Hong Kong is Doing Nothing to Regulate Crypto, and It's Working Great

By Leo Weese


Could ignoring cryptocurrency entirely be the best way to regulate it?

Around the world, governments have been eager to either support or reject cryptocurrencies -- with the exception of Hong Kong. Hong Kong has done nothing. Yet the city’s inactivity has not harmed its status as an attractive place to raise funds and trade crypto.

Bitcoin first blipped onto the radar of Hong Kong regulators on December 1, 2013, when the Bitcoin price had shot up five-fold to over US$1,000 in the span of a month. Then Financial Secretary John Tsang wrote a blog post explaining its basic functionality and encouraging young people to code more. Two weeks later in the Legislative Council, the city’s de facto parliament, Bitcoin was defined as a virtual commodity, and the government appears to be happy enough with that definition that it has done virtually nothing since.

To date, there have been no attempts to redefine Bitcoin as money or impose restrictions on its trade in Hong Kong. While know your customer (KYC) and anti-money laundering requirements also apply to commodities trading, the Hong Kong police have not gone after any single Bitcoin trader as part of an anti-money laundering investigation.

In its Money Laundering and Terrorist Financing Risk Assessment Report, released April 2018, the Hong Kong Financial Services and Treasury Department identifies the threat from Bitcoin (conspicuously now called a virtual currency, rather than a virtual commodity) as "low." The Hong Kong Police Force notes that they see “no apparent sign of organized crime or ML/TF concerning trading of cryptocurrencies” outside of pretexts for Ponzi schemes.

No license is needed to operate a cryptocurrency exchange, act as a broker, or administer a Bitcoin ATM in Hong Kong. About 30 such machines are currently running in roughly 20 locations. The number of exchanges is more difficult to measure, as different kinds of exchanges have different relationships with the jurisdiction.

Traditional banking troubles affect crypto trading

Following large scale money laundering and tax scandals in Hong Kong, bank accounts have been increasingly difficult to obtain. Anybody in finance, especially remittance companies, traders, and tech startups have seen barriers raised to maintain banking relationships, and many have been forced to bank overseas.

Large over the counter (OTC) desks, however, have found it easier to comply with banking requirements. Exchanges such as Octagon Strategy and Circle maintain a large presence in Hong Kong together with about a dozen smaller outlets. These large OTC desks trade up to US$1 billion, typically against the US dollar.

To cope with a hostile banking environment, small cryptocurrency exchanges have been forced to accept and dispense primarily cash in exchange for Bitcoin, often charging as much as 3% for deposits. Even at moderate volumes this can present a very attractive income stream, though the cryptocurrency exchanges that gained the most volume and customers were those that eliminated bank accounts entirely.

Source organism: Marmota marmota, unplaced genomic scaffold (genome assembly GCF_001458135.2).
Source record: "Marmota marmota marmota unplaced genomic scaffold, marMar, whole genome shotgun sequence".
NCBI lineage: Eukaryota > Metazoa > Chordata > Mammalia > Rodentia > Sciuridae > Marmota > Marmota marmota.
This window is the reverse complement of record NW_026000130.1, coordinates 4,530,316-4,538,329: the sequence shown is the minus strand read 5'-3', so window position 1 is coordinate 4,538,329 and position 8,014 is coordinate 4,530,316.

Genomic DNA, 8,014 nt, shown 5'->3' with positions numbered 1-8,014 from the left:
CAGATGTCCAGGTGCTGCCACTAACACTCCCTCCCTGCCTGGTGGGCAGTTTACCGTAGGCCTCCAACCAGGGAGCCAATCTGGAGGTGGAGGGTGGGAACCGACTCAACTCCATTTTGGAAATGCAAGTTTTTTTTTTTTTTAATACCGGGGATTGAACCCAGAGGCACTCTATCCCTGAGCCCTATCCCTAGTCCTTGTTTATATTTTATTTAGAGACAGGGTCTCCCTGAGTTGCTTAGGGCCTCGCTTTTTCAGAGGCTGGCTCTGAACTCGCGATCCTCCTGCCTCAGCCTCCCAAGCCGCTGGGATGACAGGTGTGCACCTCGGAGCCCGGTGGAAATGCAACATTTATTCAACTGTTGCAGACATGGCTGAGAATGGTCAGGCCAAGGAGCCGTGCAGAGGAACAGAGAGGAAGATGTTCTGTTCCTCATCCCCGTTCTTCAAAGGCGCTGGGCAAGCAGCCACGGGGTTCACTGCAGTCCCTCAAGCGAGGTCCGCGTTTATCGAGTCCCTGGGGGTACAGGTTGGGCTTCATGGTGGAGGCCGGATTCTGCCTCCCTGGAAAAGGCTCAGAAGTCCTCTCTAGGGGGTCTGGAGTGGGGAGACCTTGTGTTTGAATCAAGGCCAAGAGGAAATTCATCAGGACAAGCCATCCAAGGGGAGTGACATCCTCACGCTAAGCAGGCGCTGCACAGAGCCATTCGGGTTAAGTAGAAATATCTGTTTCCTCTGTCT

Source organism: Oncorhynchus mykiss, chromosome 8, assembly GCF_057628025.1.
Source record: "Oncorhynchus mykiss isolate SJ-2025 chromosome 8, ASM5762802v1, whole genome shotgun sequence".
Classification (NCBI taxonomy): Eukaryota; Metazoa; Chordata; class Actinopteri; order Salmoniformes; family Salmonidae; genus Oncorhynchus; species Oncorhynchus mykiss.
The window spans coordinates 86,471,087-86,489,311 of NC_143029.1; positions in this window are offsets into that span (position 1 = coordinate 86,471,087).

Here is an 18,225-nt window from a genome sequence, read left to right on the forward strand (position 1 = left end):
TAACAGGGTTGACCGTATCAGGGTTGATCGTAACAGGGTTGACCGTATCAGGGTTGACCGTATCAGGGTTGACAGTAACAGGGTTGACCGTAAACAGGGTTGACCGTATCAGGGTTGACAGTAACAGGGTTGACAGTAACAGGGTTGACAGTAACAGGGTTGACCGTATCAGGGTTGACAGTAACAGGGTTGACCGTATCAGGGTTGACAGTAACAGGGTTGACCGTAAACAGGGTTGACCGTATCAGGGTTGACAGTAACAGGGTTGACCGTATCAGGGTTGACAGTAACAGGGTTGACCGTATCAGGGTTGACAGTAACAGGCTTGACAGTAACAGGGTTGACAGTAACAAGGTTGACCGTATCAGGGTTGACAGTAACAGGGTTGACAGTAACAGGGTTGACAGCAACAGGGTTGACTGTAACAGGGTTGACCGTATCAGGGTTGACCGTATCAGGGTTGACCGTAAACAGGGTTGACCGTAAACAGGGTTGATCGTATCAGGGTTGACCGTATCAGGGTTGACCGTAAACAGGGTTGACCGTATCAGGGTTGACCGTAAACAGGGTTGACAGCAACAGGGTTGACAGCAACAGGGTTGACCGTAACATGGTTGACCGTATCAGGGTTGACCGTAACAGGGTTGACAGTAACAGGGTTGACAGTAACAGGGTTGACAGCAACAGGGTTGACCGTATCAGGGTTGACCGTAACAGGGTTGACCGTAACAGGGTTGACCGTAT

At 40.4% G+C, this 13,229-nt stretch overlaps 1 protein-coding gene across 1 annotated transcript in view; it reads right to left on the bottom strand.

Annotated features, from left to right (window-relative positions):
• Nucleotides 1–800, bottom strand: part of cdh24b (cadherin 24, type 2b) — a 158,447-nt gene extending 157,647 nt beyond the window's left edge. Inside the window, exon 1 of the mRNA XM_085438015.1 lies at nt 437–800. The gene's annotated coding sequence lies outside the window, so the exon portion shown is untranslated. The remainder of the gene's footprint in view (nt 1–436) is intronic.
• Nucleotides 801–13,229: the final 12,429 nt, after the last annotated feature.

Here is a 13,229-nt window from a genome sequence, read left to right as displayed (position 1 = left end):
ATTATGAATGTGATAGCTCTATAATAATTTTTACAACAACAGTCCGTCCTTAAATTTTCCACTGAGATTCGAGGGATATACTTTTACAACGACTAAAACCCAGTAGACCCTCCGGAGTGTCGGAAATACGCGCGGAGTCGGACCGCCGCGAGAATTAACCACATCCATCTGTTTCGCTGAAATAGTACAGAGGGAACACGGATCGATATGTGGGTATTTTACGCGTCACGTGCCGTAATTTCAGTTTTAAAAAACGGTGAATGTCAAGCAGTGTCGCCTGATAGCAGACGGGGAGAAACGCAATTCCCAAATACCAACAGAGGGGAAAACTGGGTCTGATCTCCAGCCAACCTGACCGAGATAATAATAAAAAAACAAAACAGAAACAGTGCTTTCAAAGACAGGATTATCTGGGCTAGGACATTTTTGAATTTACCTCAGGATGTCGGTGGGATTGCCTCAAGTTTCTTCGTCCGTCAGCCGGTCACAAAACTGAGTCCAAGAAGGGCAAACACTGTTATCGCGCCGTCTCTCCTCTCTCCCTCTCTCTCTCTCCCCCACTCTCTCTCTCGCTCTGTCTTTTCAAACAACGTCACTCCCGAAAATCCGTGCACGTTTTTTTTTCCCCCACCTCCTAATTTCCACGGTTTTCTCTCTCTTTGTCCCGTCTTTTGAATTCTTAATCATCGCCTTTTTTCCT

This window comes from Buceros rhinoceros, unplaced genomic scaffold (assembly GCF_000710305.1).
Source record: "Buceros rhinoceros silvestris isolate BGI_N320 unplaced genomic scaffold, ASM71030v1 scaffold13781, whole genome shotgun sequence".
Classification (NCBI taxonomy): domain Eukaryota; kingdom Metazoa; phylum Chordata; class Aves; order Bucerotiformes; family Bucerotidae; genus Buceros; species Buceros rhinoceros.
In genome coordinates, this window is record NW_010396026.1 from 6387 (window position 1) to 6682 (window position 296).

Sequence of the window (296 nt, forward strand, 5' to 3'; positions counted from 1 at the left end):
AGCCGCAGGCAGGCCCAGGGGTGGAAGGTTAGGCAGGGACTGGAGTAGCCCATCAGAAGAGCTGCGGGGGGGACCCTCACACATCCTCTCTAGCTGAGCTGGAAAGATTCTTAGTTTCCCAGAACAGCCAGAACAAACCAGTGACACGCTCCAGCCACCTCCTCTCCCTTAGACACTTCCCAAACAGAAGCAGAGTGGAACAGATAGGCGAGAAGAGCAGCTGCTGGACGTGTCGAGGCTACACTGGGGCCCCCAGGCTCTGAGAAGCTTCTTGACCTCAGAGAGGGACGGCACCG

Binance, Bitfinex, CoinEx, HitBTC, Huobi, KuCoin and OKEX are all frequently cited as being  based in Hong Kong, although it is unclear exactly what this means. In the absence of corporate bank accounts and headquarters, cryptocurrency exchanges often perceive themselves as globally distributed entities that prefer not to be locked down to a single jurisdiction.

Instead of bank accounts, most cryptocurrency exchanges rely on Tether (itself a Hong Kong-registered entity) for fiat-denominated trading pairs. These trading pairs consistently amount to a total of US$2 billion of trades per day, second only to Bitcoin.

Regulations coming?

While Hong Kong regulators have not come out against Bitcoin, cryptocurrencies, or Tether, the city’s securities regulator, SFC, is concerned about tokens it deems to be securities or collective investment schemes.

Hong Kong Exchanges and Clearing Limited has a statutory monopoly on operating the city’s stock market, meaning that any Hong Kong-based cryptocurrency exchange may not provide a market for securities.

This could spell trouble in the future for cryptocurrency exchanges if some of the tokens they list are considered securities by the SFC. Licenses are also required for trading and offering futures contracts and leveraged products, a market few want to miss out on.

But so far, Hong Kong’s inaction on crypto regulation has proven to be a big boon for Bitcoin. There are no capital gains or value added taxes in Hong Kong, which helps traders keep more of their profits. And while existing licenses such as the Money Service Operators license are difficult to obtain by those handling cryptocurrencies, they are not explicitly required for exchanges, brokers or remittance services dealing in Bitcoin.

Hong Kong’s regulators have earned themselves a reputation for predictable and slow-moving action, which is a quality highly appreciated in the fast-moving crypto environment. Even as public sentiment swings forth and back, Hong Kong-based traders can be relatively confident they needn’t fear the kind of knee-jerk bans or crackdowns that we’ve seen elsewhere (particularly in Hong Kong’s next-door neighbor, China).

That’s a big part of why crypto firms are betting big on Hong Kong. Derivatives exchange BitMEX, while formerly based in the Seychelles, just rented a full floor in one of Hong Kong’s priciest skyscraper, pre-paying almost US$4 million for a single year of rent. The location, right next to Hong Kong’s Securities and Futures Commission, belies the overall mood in the crypto industry: in a world of uncertainty over regulation, Hong Kong’s hands-off approach makes it an attractive safe harbor.

Leo Weese is president of the Bitcoin Association of Hong Kong.

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